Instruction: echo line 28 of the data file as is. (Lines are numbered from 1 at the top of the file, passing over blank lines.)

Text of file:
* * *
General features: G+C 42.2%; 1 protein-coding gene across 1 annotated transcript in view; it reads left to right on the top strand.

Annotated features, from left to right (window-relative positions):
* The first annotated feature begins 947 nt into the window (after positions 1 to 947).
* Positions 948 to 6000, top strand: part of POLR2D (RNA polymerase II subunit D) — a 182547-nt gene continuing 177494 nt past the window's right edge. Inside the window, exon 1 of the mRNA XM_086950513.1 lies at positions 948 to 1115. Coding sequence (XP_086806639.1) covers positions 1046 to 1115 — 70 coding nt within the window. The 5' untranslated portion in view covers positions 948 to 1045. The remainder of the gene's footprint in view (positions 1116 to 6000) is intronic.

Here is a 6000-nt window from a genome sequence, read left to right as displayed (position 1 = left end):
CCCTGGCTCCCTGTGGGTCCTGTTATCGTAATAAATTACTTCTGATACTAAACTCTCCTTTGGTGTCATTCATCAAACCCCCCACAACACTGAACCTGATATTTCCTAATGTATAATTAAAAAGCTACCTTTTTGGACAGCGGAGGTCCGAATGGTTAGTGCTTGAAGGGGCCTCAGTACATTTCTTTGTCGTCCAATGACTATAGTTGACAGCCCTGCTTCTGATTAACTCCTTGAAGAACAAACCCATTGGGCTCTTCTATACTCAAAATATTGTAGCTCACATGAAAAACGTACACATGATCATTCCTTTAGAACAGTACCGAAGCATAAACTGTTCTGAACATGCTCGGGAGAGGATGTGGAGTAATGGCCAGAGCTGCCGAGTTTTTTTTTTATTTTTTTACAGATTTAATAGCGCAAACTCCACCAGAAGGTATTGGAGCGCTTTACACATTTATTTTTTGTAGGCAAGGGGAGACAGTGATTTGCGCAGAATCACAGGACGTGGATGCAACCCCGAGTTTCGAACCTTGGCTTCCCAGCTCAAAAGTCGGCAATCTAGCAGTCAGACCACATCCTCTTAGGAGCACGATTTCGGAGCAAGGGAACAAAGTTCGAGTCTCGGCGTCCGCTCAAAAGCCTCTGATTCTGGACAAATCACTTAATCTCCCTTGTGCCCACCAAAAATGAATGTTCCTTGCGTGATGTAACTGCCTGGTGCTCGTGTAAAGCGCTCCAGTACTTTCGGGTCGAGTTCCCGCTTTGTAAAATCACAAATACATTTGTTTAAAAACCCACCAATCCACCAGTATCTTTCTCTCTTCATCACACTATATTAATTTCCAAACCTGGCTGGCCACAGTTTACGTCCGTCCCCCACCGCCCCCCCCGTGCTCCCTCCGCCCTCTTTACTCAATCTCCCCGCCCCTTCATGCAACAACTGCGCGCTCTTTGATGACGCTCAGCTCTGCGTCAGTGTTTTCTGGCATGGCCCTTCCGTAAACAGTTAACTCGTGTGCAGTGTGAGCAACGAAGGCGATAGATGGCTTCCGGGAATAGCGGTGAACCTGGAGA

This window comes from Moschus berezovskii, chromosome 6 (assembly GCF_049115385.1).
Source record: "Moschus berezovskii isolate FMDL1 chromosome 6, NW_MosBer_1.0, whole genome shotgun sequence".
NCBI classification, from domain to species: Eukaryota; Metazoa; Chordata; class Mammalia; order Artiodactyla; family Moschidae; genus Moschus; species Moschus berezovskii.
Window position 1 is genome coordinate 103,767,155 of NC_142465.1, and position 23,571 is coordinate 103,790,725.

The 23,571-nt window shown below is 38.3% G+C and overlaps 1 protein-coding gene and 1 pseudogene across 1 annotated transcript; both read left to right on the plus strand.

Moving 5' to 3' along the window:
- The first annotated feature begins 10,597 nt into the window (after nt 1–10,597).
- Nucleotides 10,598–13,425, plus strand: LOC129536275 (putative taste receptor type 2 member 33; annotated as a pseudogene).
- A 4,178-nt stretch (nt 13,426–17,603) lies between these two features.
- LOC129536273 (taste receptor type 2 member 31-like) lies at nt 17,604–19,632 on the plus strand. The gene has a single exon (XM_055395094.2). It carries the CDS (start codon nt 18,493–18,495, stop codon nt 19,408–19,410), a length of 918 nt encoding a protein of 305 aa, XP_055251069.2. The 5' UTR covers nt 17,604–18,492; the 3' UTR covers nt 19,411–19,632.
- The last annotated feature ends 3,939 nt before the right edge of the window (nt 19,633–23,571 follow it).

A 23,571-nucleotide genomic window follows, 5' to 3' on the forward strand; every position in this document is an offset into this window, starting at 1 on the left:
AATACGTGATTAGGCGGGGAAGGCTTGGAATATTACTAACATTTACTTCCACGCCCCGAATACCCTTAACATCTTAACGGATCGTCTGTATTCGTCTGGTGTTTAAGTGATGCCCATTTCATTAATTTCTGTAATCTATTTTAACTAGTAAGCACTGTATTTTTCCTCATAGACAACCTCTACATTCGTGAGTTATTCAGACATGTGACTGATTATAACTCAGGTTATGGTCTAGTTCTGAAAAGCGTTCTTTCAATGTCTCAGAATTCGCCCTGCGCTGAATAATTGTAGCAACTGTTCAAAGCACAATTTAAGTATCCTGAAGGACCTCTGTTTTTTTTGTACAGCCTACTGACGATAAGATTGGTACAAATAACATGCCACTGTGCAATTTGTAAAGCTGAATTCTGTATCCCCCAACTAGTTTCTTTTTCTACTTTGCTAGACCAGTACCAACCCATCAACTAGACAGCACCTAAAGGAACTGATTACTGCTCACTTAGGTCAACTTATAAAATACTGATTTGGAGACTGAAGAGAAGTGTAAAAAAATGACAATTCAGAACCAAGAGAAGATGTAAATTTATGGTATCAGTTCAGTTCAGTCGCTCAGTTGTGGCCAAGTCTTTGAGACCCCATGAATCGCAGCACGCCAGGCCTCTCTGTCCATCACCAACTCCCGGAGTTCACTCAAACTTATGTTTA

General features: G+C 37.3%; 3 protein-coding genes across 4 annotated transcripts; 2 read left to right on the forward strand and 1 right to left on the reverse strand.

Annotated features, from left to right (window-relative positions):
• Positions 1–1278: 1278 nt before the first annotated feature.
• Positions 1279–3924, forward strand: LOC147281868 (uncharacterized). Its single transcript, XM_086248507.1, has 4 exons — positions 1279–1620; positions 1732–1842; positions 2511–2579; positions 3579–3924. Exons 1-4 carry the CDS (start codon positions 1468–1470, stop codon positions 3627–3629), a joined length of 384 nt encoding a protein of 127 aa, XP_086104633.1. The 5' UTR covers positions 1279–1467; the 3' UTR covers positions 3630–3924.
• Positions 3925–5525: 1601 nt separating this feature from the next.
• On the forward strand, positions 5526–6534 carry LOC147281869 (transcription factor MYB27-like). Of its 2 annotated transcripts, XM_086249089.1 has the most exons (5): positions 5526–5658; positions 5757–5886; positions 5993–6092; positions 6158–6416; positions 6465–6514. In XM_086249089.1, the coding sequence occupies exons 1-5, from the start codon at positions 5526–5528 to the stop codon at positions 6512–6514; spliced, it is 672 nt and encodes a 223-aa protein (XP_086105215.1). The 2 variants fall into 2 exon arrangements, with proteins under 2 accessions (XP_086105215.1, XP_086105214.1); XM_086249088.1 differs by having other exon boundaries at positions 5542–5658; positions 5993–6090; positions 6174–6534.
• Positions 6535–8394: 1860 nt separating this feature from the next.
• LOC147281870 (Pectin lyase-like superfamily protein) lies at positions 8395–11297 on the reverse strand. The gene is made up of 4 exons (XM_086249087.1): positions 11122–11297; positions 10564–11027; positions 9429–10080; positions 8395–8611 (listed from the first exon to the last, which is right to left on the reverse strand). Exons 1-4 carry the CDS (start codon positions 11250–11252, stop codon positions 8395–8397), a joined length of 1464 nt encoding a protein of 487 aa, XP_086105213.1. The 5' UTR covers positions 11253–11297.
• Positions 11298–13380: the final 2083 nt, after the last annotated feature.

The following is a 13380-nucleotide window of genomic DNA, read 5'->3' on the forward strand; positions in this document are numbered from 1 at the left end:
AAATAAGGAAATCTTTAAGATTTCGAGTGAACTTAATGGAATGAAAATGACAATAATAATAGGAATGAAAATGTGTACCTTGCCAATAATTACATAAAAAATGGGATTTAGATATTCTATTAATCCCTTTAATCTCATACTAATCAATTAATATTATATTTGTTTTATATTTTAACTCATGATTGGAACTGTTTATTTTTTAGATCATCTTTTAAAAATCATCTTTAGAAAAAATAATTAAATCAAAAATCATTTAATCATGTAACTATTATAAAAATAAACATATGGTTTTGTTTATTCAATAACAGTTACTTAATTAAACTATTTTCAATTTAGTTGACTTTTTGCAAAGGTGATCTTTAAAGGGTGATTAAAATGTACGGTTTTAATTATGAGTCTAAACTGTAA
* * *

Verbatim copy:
• Positions 11298–13380: the final 2083 nt, after the last annotated feature.